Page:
(That’s AppleApple, Albus, and Fooey, twice, respectively.)
No electronics were mentioned, though we did watch movies on the rainy day. Work and home started to interrupt a few days in (for me and for Kev), and it was hard to stay in relaxation mode knowing what was waiting for us back here.
Kev and AppleApple worked on a project inspired by a curiously water-carved log that turned up on the beach this past spring — my dad thought it would make a totem pole, and Kevin ran with the idea. He spent the holiday happily working on this project.
(“I really like what you’re doing on the smaller totem pole.”
“You mean, the one with the towel on it?”
“Oh. Uh. Is that a towel?”
Being Kevin, he did not take this as criticism, but ran with it. Towel as inspiration.)
He also brushed AppleApple’s hair. Wow.
I felt a bit starved for creative expression, myself, and found myself missing my desk and computer. I call writing “work” but it isn’t, really. It’s life, for me. I took a lot of photos instead. Way too many. So many sunsets! I include some here.
What else happened? Well, the dogs went swimming:
Oh, and I did something I’ve never done before: I drove a boat. I’ve never driven a boat before, but the cottage is boat-accessible only, and my dad thought I should learn. I might have been sixteen again. AppleApple came along to help, because we had to make the return trip on our own (just me and her), and she took some photos. It might look like I’m relaxed and smiling, but check out that grip on the steering wheel — my knuckles are literally white.
On another and not entirely unrelated note: I feel old! I don’t know why. Maybe it’s my hair. We were comparing hair colour, the kids and I, our different shades of red, and one of them told me my colour was “red-grey.” Really? Okay, maybe it’s not that I feel old, it’s that I look older than I feel. I may never resolve this problem.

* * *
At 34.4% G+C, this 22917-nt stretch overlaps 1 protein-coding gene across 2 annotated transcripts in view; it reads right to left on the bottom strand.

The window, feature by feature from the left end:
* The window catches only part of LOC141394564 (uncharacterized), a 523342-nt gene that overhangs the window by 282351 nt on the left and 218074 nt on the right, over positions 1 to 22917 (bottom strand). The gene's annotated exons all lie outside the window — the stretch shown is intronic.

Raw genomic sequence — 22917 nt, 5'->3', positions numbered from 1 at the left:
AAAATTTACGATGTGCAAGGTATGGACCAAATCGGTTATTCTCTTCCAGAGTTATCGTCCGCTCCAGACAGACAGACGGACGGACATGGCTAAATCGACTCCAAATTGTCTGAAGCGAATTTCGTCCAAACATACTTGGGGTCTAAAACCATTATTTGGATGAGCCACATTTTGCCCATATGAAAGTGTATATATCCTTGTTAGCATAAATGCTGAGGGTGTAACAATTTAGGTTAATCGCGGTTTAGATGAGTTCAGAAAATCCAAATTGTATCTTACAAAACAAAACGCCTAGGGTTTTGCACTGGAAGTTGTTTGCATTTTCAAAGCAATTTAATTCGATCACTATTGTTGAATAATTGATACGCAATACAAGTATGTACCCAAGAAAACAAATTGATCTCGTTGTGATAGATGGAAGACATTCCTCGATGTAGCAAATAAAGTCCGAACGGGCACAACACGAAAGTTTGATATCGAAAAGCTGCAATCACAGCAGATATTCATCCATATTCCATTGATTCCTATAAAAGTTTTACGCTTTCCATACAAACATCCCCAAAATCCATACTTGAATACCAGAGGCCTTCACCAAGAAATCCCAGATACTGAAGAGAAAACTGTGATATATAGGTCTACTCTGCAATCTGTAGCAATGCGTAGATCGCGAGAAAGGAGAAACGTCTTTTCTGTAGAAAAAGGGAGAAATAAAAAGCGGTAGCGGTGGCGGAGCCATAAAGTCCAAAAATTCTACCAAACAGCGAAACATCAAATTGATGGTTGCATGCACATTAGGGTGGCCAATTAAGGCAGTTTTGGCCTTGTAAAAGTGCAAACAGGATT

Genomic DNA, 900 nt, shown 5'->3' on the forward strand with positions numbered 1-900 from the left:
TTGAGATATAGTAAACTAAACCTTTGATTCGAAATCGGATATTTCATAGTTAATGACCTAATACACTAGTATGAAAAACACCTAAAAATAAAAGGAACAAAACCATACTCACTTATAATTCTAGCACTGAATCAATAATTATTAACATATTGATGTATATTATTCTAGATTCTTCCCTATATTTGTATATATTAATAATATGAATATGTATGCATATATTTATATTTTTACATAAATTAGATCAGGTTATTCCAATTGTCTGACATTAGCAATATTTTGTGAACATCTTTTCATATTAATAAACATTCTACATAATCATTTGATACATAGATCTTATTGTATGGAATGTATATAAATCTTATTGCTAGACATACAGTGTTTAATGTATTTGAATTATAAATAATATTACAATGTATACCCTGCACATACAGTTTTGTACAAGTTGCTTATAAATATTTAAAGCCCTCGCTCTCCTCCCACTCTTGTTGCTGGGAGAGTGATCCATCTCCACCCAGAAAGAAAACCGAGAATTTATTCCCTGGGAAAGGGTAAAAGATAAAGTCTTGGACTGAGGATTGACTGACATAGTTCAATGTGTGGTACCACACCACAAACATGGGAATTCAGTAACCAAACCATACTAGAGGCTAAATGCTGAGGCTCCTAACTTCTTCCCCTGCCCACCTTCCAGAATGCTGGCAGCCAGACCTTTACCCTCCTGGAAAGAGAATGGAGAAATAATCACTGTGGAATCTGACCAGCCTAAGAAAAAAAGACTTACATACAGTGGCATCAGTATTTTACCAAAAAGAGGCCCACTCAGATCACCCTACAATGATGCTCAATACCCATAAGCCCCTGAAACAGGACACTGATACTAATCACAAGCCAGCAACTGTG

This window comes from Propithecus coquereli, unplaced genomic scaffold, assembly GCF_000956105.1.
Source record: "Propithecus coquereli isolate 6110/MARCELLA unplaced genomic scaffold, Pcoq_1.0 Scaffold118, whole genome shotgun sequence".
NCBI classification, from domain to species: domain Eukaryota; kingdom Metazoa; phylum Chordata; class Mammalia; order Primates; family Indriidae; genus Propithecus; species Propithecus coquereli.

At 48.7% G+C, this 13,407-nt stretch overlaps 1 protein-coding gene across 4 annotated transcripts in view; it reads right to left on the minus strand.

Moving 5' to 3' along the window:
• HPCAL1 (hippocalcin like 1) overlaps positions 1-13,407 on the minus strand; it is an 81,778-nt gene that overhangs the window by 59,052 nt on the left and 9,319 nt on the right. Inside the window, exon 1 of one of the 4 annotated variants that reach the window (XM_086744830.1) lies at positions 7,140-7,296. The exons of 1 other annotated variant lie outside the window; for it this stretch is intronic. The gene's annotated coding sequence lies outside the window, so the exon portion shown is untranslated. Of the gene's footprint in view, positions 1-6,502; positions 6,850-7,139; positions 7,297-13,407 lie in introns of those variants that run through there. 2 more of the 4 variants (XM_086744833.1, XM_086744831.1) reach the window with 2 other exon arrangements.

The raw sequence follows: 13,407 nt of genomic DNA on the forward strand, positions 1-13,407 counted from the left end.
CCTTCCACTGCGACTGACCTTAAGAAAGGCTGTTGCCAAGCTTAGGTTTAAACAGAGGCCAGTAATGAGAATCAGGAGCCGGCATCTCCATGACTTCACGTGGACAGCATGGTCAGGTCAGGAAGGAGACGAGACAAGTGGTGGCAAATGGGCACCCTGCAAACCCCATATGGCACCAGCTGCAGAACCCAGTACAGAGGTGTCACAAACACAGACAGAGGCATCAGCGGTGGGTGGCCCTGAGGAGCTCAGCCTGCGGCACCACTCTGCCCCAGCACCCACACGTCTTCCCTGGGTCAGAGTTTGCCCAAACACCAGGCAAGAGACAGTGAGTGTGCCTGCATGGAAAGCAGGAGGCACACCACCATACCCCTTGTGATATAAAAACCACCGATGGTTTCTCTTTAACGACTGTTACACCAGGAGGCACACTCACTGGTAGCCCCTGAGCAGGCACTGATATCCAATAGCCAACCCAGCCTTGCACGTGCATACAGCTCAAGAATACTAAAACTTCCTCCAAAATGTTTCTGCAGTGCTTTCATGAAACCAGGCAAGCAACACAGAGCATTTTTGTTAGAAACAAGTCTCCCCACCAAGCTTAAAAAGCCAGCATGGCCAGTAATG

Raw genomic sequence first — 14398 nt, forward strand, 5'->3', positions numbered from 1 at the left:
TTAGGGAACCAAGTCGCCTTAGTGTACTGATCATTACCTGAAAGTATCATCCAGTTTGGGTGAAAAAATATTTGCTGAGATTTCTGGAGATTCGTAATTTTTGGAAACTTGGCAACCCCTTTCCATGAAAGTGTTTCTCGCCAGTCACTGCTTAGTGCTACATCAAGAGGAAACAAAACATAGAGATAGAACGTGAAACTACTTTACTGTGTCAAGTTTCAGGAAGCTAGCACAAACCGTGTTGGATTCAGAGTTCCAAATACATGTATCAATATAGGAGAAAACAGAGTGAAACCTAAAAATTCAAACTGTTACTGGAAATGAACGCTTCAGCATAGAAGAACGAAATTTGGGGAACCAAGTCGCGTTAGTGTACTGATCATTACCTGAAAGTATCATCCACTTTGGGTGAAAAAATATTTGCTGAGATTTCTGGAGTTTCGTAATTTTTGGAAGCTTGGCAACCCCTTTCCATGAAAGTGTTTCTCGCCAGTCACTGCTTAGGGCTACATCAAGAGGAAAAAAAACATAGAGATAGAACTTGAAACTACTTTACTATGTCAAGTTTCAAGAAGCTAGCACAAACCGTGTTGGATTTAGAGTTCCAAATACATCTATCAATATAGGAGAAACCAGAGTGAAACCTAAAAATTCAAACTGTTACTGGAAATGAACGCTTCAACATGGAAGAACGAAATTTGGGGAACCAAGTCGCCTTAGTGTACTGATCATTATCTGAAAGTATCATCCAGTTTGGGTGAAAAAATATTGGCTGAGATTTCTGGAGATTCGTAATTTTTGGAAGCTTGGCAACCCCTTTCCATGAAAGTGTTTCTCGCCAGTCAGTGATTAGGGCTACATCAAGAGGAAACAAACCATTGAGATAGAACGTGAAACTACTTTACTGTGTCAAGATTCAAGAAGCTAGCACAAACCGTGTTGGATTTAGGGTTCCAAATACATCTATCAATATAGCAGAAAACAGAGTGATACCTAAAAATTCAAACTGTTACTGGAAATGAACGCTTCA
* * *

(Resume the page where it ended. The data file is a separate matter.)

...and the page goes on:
School starts tomorrow. I’m working through a mountain of cottage laundry. Kev’s got vertigo from swimming in the cold lake (he gets it every year and forgets every year, and goes swimming). I haven’t been for a run in nearly two weeks, rendering my training plan for the Toad pretty much back to square one, but my mildly concussed head is appreciative, and I haven’t had any symptoms for over a week. There won’t be time to get into proper shape before the race. I’m trying to be at peace with this, and be happy about all those sunsets we got to see. And the sound of loons. And watching my children enjoy each other’s company.
We’re privileged, and I know it, to have a week like this in our summer, and to share it together, no matter the blips and bugs and breaks along the way.
Onward. Keep breathing. Keep hoping.
Birthday eve, ready for bed. Still seven. Photo bombing by 5-year-old brother.
Birthday morn, in her new favourite outfit (from Grandma Alice). This is the dog who loves to pose. The other dog was lounging nearby, unwilling to join in.
Pancakes for breakfast, then presents. Everyone got a birthday crown.
I also got an early morning visit to the dentist (no cavities!). And now we’re prepping the house for a major non-birthday-non-fun-related project. I’ll tell you about it tomorrow. The excitement never ends around here. The birthday girl is being very accomodating and understanding, and we’re trying not to let it take over the celebration.
“Every morning, I get up, get dressed, and check the mirror to see if my outfit is appropriate — for me. If it’s not, I go and change.” Fooey is our earliest riser, arriving downstairs every morning with brushed hair and a happy “good morning!”, ready for the day. She is highly organized, friendly and fun but also independent and quietly creative. She is far and away our most decorative and styling child, with a strong sense of personal taste. She would like to be a veterinarian when she grows up. I think she can do anything she puts her mind to (her dad would agree).
Well, we got one home from camp. Albus has returned: freckled, dirty-footed, exhausted, and craving his screened devices. It’s been an odd two weeks without him, and a portent of life to come. He’s already twelve years old, and given that I left home when I was seventeen, my sense is of us entering a different stage of parenting, of trying to figure out how hard to hold on, and how much to let go. I intend to do a lot of both. For example, our ten-year-old, who is quite enormously tall, asked to snuggle with us the other night. She just needed to be hugged and held, despite her long legs and muscular shoulders and ability to make me hot lunches.